In The Spirit of Education, I will be exploring the constant interplay between spirit and matter that animates all life on Earth, drawing on the insights of quantum physics as well as spiritual inquiry in my search for guidance that will help us transition rapidly to a life-enhancing society. The focus of education must shift from “sustaining” the current civilization, which has been so harmful for so many, to reimagining and regenerating a new epoch on Earth. I call this new era the Gaiacene—the era in which we humans embrace our role as conscious stewards of life on Earth and channels of the creative power of the spiritual matrix that underlies everything.

Ultimately, my aim is quite practical: I seek knowledge and educational techniques that will give people of all ages, but especially our young people, the wisdom and skills they will need to cope with the challenges of the coming decades.

I welcome your thoughts and suggestions as I set out on this journey, and at every step along the way. The thriving future we yearn for is ours to co-create. What are we waiting for? Let’s go! 

Photo by J. Browdy

All Hands on Deck: Finding our way through to a thriving future

Now that I am a grandmother, the future is no longer theoretical to me—it’s here, it’s arrived in the form of a curious, loving little girl who has come into this world with the same expectation I did—to live a good long life. Born in 2021, she is likely to see the turn of the 22nd century. What kind of world will she be living in by then?

For the past few months, I have been following a splendid online course led by author and podcast host Manda Scott, called “Thrutopia”—the term coined by philosopher Rupert Read to describe a visionary narrative that threads the needle through the poles of dystopia and utopia, offering us instead a practical way through the current conflicts and troubles to a better future world. 

The class has been so inspiring that I am planning to teach a version of it myself, for my college students next spring, and I wanted to share a bit about it here on Transition Times, since that has been my own vision from the beginning of this blog, to chart the transition we’re living through, and find pathways to a brighter future.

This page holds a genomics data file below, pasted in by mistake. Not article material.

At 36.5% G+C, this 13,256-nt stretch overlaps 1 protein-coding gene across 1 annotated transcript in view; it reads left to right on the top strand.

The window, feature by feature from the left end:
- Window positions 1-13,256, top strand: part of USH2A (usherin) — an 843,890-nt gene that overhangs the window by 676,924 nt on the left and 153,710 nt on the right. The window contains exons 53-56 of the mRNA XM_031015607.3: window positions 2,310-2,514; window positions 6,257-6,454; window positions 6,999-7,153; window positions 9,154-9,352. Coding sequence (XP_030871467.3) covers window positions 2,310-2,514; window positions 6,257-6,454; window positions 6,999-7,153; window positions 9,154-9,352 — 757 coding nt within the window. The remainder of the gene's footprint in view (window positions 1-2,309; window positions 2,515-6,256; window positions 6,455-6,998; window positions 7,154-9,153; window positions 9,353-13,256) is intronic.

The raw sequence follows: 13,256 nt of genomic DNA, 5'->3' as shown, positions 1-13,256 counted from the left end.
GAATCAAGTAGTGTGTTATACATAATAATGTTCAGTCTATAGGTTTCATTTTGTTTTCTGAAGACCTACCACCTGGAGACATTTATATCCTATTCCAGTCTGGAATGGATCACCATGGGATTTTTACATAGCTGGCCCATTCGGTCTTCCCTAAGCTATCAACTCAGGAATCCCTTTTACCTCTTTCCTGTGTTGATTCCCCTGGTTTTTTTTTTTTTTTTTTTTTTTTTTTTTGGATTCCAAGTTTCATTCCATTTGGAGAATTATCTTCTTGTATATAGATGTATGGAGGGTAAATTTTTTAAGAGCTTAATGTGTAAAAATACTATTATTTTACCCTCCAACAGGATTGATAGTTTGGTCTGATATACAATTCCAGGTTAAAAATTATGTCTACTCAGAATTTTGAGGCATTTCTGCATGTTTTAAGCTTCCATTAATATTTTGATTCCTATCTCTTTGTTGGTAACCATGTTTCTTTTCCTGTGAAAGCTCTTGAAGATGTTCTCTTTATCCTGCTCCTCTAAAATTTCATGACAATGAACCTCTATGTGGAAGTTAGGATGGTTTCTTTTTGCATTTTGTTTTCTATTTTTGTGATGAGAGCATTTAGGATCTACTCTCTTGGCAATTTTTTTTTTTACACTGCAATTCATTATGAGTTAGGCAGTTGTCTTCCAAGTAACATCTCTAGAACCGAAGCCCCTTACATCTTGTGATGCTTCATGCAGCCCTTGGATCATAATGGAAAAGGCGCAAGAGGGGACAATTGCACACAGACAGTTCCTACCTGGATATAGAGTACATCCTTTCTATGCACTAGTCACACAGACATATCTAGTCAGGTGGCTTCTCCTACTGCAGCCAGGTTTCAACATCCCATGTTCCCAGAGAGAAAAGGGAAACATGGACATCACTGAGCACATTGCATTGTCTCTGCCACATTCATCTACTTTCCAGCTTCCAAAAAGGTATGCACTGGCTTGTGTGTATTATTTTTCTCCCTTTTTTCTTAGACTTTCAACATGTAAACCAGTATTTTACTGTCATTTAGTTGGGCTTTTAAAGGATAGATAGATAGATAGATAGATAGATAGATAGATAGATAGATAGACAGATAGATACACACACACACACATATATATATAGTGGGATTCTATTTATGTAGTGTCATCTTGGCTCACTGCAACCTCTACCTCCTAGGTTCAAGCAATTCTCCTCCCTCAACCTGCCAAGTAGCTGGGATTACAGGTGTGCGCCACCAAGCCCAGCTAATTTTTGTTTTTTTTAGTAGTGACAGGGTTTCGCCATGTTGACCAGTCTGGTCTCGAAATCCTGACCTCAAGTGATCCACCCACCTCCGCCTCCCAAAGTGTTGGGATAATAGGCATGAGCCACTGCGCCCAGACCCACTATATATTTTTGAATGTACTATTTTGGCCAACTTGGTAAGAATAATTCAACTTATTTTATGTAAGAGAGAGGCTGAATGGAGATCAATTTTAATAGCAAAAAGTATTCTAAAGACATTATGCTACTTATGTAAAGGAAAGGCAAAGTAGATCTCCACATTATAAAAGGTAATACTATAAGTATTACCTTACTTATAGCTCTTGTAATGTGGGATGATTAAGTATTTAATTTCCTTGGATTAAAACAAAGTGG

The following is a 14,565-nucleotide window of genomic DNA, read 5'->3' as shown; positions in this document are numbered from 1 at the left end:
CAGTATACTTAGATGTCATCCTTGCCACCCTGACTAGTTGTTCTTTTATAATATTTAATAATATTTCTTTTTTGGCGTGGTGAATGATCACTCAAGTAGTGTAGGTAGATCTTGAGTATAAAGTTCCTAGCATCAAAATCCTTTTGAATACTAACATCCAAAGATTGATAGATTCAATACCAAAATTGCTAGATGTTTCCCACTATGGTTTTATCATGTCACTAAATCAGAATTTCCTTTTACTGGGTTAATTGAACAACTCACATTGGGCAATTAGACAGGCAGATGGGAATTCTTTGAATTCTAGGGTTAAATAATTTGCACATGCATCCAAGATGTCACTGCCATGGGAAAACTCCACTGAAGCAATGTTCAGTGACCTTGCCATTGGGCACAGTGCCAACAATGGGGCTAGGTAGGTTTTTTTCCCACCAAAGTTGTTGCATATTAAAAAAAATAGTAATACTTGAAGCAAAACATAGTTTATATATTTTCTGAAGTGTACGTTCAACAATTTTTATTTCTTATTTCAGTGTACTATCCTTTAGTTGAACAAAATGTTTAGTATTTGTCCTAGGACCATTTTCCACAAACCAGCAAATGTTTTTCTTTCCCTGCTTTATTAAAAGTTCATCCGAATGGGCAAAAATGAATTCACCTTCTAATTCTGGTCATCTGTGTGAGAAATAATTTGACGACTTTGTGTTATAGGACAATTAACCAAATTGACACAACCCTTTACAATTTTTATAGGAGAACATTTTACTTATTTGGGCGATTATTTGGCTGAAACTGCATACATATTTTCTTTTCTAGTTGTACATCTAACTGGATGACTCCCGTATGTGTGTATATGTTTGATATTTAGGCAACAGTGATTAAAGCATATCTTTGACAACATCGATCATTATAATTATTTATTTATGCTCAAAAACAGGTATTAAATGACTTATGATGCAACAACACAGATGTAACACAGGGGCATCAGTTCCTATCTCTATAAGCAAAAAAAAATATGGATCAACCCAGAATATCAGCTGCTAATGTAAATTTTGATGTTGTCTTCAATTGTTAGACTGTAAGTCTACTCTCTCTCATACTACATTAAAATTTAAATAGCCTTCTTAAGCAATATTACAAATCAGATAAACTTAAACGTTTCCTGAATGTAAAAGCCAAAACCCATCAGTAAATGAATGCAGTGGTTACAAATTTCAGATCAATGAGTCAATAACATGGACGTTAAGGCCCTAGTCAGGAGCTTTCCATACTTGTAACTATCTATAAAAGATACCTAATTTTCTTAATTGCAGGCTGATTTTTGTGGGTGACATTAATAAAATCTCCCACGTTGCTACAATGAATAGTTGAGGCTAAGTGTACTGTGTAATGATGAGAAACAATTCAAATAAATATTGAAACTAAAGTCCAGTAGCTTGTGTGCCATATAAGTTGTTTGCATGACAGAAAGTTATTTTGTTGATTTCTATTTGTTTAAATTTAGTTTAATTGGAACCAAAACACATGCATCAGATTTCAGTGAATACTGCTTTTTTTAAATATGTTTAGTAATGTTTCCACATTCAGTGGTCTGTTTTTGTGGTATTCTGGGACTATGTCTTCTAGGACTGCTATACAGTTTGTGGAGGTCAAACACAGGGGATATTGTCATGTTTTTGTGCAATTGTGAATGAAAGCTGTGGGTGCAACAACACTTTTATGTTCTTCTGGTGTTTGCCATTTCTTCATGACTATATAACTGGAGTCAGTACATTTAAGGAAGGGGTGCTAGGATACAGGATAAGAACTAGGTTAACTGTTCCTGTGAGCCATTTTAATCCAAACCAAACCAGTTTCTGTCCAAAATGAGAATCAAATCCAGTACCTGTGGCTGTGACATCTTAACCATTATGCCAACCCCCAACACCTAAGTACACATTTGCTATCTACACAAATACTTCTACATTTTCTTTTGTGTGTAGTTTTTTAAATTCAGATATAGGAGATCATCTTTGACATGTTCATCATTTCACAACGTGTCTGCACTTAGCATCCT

You can’t be what you can’t see, and you can’t create what you can’t imagine. 

There is a difference between utopian pie-in-the-sky thinking, and a thrutopian, solutionary approach. The first step of crafting a thrutopia is to take stock of all the problems we face. It is a moment for blunt honesty about the challenges and the very real possibility that we will not find a good way through. This honesty is necessary to galvanize us to the kind of intense, sustained innovation and industry that will be necessary to overcome the obstacles. 

Once having sufficiently alarmed ourselves at the urgency of the present moment, we can train our minds on solutions. Again, this is no time for rose-colored glasses. But it is necessary to give our creativity free rein to imagine what the bright future that could be, and the steps that would be required to get there from here. 

In a thrutopian narrative, we give ourselves permission to imagine a positive future. 

We start with the big vision: humans living in harmony with each other and with the rest of the Earth community, let’s say. 

Then we break that down and start to imagine all the components of such harmony. In my Thrutopia class, we’ll be using the current United Nations Sustainable Development Goals as a framework for the categories we need to address.

In my experience, people are quick to raise obstacles to creative new ideas that involve change. For example, in the wake of Hurricane Fiona, watching the power company crews straining to remove trees, untangle wires, replace snapped wooden poles, and restore electricity, I suggested to my local Facebook community board that it would make sense to find alternatives to stringing power lines on poles, which is such an archaic, 19th century method of transmitting electricity.

A lively discussion ensued, with many people agreeing that it would make sense to bury the lines, and others quick to raise objections: How would we handle the rocky terrain? Buried lines can be hard to repair if flooded. And above all, how would we pay for such an expensive construction project?

I responded to these objections with solutions: On rocky ground or places likely to flood, use close-to-the-ground pipes or concrete bunkers. The federal government could impose a financial transactions tax dedicated to climate change adaptation projects like the all-important task of hardening our electricity, telecommunications and internet connectivity to withstand the ever-stronger storms we’ll face in the 21st century.

Where there’s a will there’s a way.

I have great confidence in our young engineers, architects and urban planners to develop innovative ways to cope with current climate challenges. The question is whether we will find the will to come together and make the necessary investment in our shared future.

The COVID-19 crisis and the great storms of this century are showing us that unless you want to spend your days isolated in a concrete bunker (or flying away to Mars) you cannot escape the impact of the crises now upon us. You can’t build a wall high enough to keep out pestilence or block a wild storm.